GameDev Protips: The 4 Essential Ingredients Of Every Great Indie Game

Practice makes perfect. The more you do something, the better you’ll get at it. Most game design resources such as books give a bunch of ideas like ‘make the player feel immersed in the game world’ and ‘make the core game loop fun’ but they never really go into detail about how to go about doing so. It occurred to me that a good game designer instinctively knows what to do throughout their game’s development in order to make it into a “good” game, but how? There has to be a formula of some kind, but what is it? Here’s my quick take on it:

Do my choices matter? Games like Tic-Tac-Toe and the classic card game War might quickly become stagnant and boring because there isn’t a whole lot to influence the outcome of the game once the player figures out the optimal strategy or lack thereof. Therefore, the player must feel like their actions actually matter and must involve active decision-making.

Does the game challenge me? With few exceptions, an easy game won’t keep the player around for long, as everything is “automated” inside of the player’s mind that will lead to easy victories. The inverse is also true: if a game is too hard, many players are likely to just abandon the game quickly. Therefore, proper difficulty curves are necessary for a “good” game.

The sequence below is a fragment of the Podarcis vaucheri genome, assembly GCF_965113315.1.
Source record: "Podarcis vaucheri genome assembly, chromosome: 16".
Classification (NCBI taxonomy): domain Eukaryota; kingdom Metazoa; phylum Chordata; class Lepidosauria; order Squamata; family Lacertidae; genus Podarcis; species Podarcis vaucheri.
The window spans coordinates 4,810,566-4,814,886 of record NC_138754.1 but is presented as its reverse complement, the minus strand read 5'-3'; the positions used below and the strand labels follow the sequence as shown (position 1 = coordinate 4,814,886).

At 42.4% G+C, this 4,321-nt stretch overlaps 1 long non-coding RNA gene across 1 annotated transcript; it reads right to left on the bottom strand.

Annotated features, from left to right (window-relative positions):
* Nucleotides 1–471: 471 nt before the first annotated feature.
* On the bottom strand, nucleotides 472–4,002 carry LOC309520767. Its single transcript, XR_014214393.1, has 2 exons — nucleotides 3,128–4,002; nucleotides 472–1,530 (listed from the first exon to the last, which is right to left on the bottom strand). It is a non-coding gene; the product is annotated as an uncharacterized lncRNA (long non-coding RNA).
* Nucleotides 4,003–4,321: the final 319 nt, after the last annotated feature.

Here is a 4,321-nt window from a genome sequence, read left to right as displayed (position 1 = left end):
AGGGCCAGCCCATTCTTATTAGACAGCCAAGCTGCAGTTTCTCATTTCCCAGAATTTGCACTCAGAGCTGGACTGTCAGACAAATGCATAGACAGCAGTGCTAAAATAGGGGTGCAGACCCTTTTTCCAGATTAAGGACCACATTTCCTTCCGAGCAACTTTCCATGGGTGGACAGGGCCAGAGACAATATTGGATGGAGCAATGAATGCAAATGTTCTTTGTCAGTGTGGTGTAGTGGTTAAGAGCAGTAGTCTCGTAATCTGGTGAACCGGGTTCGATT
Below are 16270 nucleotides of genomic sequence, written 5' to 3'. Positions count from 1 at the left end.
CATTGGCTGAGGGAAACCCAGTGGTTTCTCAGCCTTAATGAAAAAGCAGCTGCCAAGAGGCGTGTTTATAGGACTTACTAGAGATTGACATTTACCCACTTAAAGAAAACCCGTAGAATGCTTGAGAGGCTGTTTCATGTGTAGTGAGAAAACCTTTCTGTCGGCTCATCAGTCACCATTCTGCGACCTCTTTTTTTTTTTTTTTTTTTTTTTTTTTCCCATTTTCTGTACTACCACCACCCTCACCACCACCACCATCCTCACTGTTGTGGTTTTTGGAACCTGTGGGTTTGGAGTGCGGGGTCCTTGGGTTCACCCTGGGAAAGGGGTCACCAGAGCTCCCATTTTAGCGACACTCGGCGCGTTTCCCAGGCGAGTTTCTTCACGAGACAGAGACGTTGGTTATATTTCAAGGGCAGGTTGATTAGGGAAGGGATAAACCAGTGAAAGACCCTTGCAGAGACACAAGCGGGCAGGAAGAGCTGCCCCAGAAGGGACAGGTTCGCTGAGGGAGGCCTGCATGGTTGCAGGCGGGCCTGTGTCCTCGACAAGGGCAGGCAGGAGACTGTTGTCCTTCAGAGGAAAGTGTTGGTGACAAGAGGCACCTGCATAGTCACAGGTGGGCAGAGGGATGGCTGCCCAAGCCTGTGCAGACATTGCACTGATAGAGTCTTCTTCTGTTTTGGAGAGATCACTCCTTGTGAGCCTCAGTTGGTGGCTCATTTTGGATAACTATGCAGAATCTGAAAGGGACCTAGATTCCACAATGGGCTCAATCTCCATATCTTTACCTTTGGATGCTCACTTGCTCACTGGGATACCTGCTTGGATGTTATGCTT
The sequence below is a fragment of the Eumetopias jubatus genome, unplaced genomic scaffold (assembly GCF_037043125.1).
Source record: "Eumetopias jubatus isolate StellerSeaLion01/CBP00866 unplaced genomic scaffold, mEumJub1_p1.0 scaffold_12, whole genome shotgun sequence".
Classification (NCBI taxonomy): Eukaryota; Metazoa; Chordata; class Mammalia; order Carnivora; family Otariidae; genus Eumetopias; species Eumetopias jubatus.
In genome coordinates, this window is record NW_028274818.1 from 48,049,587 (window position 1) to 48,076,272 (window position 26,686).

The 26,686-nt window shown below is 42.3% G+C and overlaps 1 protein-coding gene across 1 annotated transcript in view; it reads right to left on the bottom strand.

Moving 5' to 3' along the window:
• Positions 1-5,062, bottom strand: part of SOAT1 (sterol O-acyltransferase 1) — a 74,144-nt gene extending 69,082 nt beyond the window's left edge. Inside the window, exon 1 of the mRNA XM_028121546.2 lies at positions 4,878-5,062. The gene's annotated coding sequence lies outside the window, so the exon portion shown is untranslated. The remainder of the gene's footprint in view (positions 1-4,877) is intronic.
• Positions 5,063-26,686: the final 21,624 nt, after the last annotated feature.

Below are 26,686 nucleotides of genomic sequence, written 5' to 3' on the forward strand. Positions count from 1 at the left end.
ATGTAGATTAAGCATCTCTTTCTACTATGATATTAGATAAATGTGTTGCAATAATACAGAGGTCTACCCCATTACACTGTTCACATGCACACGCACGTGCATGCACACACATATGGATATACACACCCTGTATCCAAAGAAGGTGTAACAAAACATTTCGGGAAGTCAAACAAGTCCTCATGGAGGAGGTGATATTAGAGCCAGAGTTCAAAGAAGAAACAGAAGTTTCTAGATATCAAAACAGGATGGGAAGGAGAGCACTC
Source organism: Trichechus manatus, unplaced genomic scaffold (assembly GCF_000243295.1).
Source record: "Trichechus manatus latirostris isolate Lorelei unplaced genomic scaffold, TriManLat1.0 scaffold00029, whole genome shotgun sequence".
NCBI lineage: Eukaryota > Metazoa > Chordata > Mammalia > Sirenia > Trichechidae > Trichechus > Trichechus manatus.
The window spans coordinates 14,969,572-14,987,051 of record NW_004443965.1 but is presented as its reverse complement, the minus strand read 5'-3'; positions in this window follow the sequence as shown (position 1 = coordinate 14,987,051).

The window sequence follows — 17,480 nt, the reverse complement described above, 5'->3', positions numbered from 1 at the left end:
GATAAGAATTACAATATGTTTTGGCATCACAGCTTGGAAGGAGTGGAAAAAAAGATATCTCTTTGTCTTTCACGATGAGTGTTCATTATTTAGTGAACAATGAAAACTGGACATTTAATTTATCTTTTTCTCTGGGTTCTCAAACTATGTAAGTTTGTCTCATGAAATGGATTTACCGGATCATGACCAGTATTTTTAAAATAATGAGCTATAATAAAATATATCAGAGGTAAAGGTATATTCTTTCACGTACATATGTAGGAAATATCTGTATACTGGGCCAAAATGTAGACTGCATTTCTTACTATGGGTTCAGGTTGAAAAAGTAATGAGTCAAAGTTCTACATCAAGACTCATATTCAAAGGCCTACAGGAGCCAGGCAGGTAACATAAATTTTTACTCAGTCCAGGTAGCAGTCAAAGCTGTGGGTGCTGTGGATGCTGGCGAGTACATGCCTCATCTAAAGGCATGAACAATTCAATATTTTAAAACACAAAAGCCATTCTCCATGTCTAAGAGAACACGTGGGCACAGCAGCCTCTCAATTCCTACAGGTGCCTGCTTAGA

Is the game visually appealing? Obviously successful games have been made with what could be defined as sub-par graphics, but if a game’s art style is not cohesive, or if the user interface is just plain gaudy… players might be quick to dismiss it as another amateur indie game not worth playing.

Does the game compel me to come back for more? If a game doesn’t have much to do past a short period of time, or if the game is too repetitive, players will have better things to do. There has to be enough incentive for a player to keep coming back to the game, or else they’ll just play it for a little bit, then get bored and ask for a refund from Steam.

Important Takeaways: These four “pillars” are a decent guideline, but that’s all they are: guidelines. There’s much more than just following a rubric that goes into making a “good” game. Lots of skill is required to execute the pillars effectively, and that skill comes from failing over and over until you’ve learned enough to get it right.

In the end, it really is just a matter of trying over and over again until your attempts become successes. With the skill that comes about through practice, your games will get better and better, and you’ll have more of a clue of what you’re doing before development goes in the wrong direction. As long as you can reliably execute according to these basic guidelines, any game has the potential to be great. Oh, and don’t forget to do enough playtesting with real players in order to figure out if you’re hitting all of these points.